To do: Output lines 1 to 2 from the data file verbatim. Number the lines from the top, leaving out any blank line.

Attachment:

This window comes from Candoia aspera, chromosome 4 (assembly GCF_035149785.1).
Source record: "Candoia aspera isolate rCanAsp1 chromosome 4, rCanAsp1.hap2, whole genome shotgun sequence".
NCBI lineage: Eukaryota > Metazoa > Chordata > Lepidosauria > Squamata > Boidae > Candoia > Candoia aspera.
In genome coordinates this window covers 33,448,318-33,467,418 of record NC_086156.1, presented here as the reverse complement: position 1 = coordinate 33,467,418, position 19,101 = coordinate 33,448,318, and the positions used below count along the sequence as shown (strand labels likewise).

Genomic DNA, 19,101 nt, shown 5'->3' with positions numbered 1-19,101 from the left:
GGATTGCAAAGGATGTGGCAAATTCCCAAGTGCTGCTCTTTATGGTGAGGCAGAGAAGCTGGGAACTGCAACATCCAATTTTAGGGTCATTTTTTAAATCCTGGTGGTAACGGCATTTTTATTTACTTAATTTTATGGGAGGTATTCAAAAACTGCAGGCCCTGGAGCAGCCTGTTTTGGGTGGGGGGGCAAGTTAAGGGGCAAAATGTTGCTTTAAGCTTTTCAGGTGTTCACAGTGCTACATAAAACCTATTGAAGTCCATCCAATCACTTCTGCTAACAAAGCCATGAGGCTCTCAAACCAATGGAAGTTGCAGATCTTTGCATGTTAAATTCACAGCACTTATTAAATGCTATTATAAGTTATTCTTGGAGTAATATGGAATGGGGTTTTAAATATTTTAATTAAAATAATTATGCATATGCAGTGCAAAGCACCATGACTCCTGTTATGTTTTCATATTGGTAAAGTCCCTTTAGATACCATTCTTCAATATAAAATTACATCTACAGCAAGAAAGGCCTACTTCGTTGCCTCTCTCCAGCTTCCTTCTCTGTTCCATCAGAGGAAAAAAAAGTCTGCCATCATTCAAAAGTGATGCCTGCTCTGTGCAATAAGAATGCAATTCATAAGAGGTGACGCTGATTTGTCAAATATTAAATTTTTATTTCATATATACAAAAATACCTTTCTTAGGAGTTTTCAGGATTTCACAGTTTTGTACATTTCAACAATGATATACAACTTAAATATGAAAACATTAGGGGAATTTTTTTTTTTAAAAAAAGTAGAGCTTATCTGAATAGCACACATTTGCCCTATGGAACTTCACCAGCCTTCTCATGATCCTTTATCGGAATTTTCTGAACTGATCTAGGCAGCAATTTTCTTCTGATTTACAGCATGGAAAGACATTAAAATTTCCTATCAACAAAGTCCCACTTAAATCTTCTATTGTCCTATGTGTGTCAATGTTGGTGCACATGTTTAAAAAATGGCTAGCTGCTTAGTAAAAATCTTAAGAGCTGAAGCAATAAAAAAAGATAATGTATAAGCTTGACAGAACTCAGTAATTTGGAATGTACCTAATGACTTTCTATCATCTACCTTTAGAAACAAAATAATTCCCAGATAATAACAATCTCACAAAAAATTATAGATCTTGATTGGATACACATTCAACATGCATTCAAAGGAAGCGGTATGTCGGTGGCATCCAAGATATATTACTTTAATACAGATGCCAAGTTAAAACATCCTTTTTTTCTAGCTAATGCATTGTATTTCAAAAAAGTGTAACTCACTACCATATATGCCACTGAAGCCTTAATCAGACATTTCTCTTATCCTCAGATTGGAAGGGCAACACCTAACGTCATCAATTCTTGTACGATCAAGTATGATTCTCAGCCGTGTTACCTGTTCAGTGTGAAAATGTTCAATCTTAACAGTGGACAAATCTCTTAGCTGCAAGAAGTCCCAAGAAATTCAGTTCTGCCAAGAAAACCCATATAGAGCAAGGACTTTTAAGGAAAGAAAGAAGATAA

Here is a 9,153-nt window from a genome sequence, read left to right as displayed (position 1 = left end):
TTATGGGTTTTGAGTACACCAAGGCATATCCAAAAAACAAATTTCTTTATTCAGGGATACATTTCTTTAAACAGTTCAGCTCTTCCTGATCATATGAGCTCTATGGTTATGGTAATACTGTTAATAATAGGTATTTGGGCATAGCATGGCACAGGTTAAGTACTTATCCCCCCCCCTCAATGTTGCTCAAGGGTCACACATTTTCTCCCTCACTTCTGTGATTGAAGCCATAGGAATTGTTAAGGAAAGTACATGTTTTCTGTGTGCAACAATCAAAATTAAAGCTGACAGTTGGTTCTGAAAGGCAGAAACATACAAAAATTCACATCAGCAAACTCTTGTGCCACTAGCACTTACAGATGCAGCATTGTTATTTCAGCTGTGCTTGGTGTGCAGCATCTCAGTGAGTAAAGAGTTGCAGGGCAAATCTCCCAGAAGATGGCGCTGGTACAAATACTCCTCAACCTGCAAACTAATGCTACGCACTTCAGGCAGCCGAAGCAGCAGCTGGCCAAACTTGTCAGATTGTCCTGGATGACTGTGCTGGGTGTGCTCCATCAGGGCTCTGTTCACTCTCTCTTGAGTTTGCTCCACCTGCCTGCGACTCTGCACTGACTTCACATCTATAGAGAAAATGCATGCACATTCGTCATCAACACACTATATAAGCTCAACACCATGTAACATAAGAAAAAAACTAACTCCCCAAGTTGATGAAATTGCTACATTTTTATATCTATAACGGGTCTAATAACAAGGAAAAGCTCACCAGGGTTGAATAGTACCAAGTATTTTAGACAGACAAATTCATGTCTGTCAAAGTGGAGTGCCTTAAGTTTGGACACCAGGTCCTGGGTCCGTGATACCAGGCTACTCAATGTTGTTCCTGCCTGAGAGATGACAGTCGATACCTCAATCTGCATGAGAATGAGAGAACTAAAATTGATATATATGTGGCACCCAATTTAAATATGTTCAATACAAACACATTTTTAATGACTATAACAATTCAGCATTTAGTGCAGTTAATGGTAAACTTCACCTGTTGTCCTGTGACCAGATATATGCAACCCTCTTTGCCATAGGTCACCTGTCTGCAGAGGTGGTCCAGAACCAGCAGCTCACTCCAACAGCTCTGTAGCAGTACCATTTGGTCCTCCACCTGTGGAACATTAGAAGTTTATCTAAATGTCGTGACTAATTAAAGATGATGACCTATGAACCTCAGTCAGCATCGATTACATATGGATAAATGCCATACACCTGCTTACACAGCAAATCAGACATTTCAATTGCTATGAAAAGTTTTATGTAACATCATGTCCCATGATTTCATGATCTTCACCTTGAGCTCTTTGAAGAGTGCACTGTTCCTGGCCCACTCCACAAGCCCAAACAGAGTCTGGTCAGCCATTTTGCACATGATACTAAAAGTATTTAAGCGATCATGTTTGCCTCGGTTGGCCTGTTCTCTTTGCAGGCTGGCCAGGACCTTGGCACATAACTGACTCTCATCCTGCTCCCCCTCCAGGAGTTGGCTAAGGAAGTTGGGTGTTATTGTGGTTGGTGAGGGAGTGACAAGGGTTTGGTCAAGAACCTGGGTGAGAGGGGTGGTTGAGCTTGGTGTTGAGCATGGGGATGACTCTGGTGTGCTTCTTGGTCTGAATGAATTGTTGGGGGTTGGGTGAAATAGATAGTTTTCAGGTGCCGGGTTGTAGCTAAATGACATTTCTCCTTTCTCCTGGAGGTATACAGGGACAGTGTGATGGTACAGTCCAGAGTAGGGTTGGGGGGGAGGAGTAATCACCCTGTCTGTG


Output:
This window comes from Candoia aspera, chromosome 4 (assembly GCF_035149785.1).
Source record: "Candoia aspera isolate rCanAsp1 chromosome 4, rCanAsp1.hap2, whole genome shotgun sequence".